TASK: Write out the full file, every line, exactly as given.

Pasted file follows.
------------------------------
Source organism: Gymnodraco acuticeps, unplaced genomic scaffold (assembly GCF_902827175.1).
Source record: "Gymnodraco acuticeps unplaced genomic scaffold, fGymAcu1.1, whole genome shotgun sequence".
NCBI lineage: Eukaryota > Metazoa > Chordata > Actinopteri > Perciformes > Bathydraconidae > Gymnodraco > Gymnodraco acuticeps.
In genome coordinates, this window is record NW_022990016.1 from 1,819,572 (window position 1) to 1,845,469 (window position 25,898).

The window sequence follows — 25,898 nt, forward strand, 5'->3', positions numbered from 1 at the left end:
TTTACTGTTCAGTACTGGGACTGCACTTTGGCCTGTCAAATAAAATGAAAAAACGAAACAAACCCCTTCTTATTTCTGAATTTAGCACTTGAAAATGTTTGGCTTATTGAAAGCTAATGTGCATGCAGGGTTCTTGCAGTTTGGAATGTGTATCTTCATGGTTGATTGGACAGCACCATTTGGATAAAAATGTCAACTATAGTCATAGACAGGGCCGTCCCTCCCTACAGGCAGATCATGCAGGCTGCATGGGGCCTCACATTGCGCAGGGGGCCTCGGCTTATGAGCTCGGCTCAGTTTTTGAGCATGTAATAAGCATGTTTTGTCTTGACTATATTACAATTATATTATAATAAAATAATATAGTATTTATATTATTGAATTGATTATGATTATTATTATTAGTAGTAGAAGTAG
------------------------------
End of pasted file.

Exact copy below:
Source organism: Gymnodraco acuticeps, unplaced genomic scaffold (assembly GCF_902827175.1).
Source record: "Gymnodraco acuticeps unplaced genomic scaffold, fGymAcu1.1, whole genome shotgun sequence".
NCBI lineage: Eukaryota > Metazoa > Chordata > Actinopteri > Perciformes > Bathydraconidae > Gymnodraco > Gymnodraco acuticeps.
In genome coordinates, this window is record NW_022990016.1 from 1,819,572 (window position 1) to 1,845,469 (window position 25,898).

The window sequence follows — 25,898 nt, forward strand, 5'->3', positions numbered from 1 at the left end:
TTTACTGTTCAGTACTGGGACTGCACTTTGGCCTGTCAAATAAAATGAAAAAACGAAACAAACCCCTTCTTATTTCTGAATTTAGCACTTGAAAATGTTTGGCTTATTGAAAGCTAATGTGCATGCAGGGTTCTTGCAGTTTGGAATGTGTATCTTCATGGTTGATTGGACAGCACCATTTGGATAAAAATGTCAACTATAGTCATAGACAGGGCCGTCCCTCCCTACAGGCAGATCATGCAGGCTGCATGGGGCCTCACATTGCGCAGGGGGCCTCGGCTTATGAGCTCGGCTCAGTTTTTGAGCATGTAATAAGCATGTTTTGTCTTGACTATATTACAATTATATTATAATAAAATAATATAGTATTTATATTATTGAATTGATTATGATTATTATTATTAGTAGTAGAAGTAG